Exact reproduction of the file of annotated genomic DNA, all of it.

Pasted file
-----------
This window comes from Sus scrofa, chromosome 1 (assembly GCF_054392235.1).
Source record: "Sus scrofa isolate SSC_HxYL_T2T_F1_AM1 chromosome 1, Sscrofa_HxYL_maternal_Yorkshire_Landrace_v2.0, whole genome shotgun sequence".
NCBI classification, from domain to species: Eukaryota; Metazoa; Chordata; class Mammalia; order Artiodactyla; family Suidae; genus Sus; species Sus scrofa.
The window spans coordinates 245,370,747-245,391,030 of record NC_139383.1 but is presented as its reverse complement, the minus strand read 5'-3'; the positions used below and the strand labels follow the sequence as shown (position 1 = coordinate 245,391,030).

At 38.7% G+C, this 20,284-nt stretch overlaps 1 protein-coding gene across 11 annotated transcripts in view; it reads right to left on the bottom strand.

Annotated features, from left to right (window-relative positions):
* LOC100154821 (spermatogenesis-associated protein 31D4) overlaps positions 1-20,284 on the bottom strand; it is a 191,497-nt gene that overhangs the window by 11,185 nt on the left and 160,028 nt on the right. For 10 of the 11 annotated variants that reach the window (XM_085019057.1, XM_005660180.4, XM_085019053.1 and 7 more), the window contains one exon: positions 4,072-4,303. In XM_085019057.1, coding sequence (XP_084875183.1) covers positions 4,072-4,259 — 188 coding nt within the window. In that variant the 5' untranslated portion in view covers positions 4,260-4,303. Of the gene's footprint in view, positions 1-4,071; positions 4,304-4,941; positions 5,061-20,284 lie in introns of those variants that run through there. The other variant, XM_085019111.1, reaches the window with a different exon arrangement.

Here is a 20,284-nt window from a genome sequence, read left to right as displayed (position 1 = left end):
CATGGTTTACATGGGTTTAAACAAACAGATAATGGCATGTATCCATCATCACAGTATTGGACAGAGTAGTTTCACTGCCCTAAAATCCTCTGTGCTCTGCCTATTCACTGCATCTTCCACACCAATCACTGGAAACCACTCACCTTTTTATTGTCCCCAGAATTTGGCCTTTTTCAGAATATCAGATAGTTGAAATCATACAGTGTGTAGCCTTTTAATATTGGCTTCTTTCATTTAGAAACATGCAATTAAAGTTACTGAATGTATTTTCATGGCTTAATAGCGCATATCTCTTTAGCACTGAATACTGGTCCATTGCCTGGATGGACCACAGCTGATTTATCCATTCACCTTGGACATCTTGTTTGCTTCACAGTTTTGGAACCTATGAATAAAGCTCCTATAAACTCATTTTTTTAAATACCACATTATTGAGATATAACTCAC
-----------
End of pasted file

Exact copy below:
This window comes from Sus scrofa, chromosome 1 (assembly GCF_054392235.1).
Source record: "Sus scrofa isolate SSC_HxYL_T2T_F1_AM1 chromosome 1, Sscrofa_HxYL_maternal_Yorkshire_Landrace_v2.0, whole genome shotgun sequence".
NCBI classification, from domain to species: Eukaryota; Metazoa; Chordata; class Mammalia; order Artiodactyla; family Suidae; genus Sus; species Sus scrofa.
The window spans coordinates 245,370,747-245,391,030 of record NC_139383.1 but is presented as its reverse complement, the minus strand read 5'-3'; the positions used below and the strand labels follow the sequence as shown (position 1 = coordinate 245,391,030).

At 38.7% G+C, this 20,284-nt stretch overlaps 1 protein-coding gene across 11 annotated transcripts in view; it reads right to left on the bottom strand.

Annotated features, from left to right (window-relative positions):
* LOC100154821 (spermatogenesis-associated protein 31D4) overlaps positions 1-20,284 on the bottom strand; it is a 191,497-nt gene that overhangs the window by 11,185 nt on the left and 160,028 nt on the right. For 10 of the 11 annotated variants that reach the window (XM_085019057.1, XM_005660180.4, XM_085019053.1 and 7 more), the window contains one exon: positions 4,072-4,303. In XM_085019057.1, coding sequence (XP_084875183.1) covers positions 4,072-4,259 — 188 coding nt within the window. In that variant the 5' untranslated portion in view covers positions 4,260-4,303. Of the gene's footprint in view, positions 1-4,071; positions 4,304-4,941; positions 5,061-20,284 lie in introns of those variants that run through there. The other variant, XM_085019111.1, reaches the window with a different exon arrangement.

Here is a 20,284-nt window from a genome sequence, read left to right as displayed (position 1 = left end):
CATGGTTTACATGGGTTTAAACAAACAGATAATGGCATGTATCCATCATCACAGTATTGGACAGAGTAGTTTCACTGCCCTAAAATCCTCTGTGCTCTGCCTATTCACTGCATCTTCCACACCAATCACTGGAAACCACTCACCTTTTTATTGTCCCCAGAATTTGGCCTTTTTCAGAATATCAGATAGTTGAAATCATACAGTGTGTAGCCTTTTAATATTGGCTTCTTTCATTTAGAAACATGCAATTAAAGTTACTGAATGTATTTTCATGGCTTAATAGCGCATATCTCTTTAGCACTGAATACTGGTCCATTGCCTGGATGGACCACAGCTGATTTATCCATTCACCTTGGACATCTTGTTTGCTTCACAGTTTTGGAACCTATGAATAAAGCTCCTATAAACTCATTTTTTTAAATACCACATTATTGAGATATAACTCAC